Don’t let them escapeNepal Oil Corporation, the state-owned petroleum monopoly, has made a mockery of the country’s laws by bypassing standard procedures whilst purchasing land to build fuel storage facilities in four different places.
Nepal Oil Corporation, the state-owned petroleum monopoly, has made a mockery of the country’s laws by bypassing standard procedures whilst purchasing land to build fuel storage facilities in four different places.
NOC has bought land in Bhairahawa, Chitwan, Sarlahi and Jhapa to expand its fuel storage capacity. The infrastructure is being built to avert the situation of 2015, when the Indian trade blockade coupled with inadequate stock of petroleum products created panic among the public and fostered black marketing of oil.
Public enterprises like NOC must acquire land through a committee formed under the chief district officer. However, instead of adhering to the law, the oil company invited interested private parties to supply land through a bidding process, enabling the NOC to rope in favoured parties.
Once the private parties were hired to supply land, NOC did not even bother to conduct a study to find out whether the sites proposed by contractors met the safety measures required for the establishment of oil storage facilities. The facilities are being built to keep stock of highly flammable products, such as petrol, diesel and kerosene. These products can wipe out entire settlements in case of fire, and cause irreparable damage to the environment and the ecosystem in case of leakage.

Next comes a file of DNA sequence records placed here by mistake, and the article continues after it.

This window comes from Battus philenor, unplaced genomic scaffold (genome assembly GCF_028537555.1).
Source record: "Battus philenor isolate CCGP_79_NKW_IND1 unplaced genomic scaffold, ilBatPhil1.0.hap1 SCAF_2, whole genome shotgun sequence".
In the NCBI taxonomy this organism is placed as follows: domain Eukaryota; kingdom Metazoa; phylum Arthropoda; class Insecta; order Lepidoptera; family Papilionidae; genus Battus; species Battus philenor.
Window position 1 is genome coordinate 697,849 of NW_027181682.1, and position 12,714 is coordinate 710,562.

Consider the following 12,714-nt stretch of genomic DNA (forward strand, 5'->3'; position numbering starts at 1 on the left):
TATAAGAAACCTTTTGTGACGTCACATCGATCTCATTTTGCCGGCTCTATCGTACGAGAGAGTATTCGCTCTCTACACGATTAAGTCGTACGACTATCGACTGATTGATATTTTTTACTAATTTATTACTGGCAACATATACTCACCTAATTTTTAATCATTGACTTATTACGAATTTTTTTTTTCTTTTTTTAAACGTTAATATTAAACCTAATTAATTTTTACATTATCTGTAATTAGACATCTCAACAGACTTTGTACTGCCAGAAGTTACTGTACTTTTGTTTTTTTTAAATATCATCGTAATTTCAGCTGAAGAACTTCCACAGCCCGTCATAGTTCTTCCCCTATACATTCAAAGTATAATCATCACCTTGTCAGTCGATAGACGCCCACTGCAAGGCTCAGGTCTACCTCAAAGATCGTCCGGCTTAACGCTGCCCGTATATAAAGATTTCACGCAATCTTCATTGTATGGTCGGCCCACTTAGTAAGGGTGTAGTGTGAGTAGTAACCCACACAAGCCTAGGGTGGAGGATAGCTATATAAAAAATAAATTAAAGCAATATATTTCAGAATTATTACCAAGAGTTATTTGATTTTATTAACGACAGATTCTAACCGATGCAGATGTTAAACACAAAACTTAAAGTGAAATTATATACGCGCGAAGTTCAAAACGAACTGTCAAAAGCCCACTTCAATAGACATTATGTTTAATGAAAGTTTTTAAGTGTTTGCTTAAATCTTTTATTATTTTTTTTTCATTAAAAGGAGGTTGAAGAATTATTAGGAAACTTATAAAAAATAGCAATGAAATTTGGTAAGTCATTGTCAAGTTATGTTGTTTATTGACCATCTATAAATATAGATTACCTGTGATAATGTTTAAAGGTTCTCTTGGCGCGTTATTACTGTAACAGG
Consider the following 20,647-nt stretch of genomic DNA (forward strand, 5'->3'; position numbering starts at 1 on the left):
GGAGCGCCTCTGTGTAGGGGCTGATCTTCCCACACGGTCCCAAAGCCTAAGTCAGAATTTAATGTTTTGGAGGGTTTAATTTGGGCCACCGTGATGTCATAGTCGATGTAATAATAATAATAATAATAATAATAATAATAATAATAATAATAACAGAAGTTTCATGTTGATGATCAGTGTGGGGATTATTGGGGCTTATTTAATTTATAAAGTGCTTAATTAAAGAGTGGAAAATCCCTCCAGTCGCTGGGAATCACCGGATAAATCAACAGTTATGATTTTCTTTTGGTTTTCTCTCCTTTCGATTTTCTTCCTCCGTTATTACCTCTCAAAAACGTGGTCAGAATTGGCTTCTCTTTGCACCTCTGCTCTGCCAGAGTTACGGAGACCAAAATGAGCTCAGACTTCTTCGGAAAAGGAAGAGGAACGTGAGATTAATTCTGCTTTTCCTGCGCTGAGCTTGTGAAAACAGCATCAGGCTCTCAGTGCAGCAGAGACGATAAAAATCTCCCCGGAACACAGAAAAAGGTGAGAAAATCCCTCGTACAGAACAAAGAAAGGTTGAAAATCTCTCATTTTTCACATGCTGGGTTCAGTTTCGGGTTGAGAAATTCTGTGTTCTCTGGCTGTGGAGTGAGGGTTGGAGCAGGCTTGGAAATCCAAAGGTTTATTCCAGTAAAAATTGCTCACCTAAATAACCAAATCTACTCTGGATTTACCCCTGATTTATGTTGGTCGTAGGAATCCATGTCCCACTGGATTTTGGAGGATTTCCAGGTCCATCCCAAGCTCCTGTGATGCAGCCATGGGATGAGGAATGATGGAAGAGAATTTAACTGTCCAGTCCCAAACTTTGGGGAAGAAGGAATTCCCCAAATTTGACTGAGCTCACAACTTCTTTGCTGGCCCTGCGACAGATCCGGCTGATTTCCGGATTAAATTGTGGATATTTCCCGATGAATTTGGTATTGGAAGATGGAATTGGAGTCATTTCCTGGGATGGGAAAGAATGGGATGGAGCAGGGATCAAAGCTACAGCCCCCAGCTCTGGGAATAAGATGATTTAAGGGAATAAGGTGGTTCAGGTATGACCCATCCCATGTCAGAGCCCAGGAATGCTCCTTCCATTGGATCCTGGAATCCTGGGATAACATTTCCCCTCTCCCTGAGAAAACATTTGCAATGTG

The threat of building on such sites was made evident when a plot of land purchased by NOC in Bhairahawa was inundated by torrential rain. Anyone can guess what would happen if an oil storage facility is built on such a space.
NOC was aware of these risks, but lured by alleged kickbacks, it mustered the courage to flagrantly disregard some of the standard procedures while purchasing land. It is said the petroleum monopoly paid Rs1.6 billion to purchase land in four places, which, as per estimates, is Rs800 million more than the market value.
Currently, various parliamentary committees and even the Commission for Investigation of Abuse of Authority, the corruption watchdog, are investigating the matter. If the allegations of misappropriation levelled on NOC officials turn out to be true, concerned authorities should not drag their feet in taking appropriate action.
But lately the public has started losing faith in the government’s ability to punish the guilty because of a nexus of politicians, power brokers and bureaucrats. This loss of faith stems from another suspicion that fraud of this scale cannot be committed without political and state protection. It is time to restore public trust in the government and political leadership; all of those who colluded must be exposed. Doing so is essential because NOC is a public enterprise. If its financial health deteriorates, it will be the taxpayers who will have to fork out huge amounts to bail NOC out.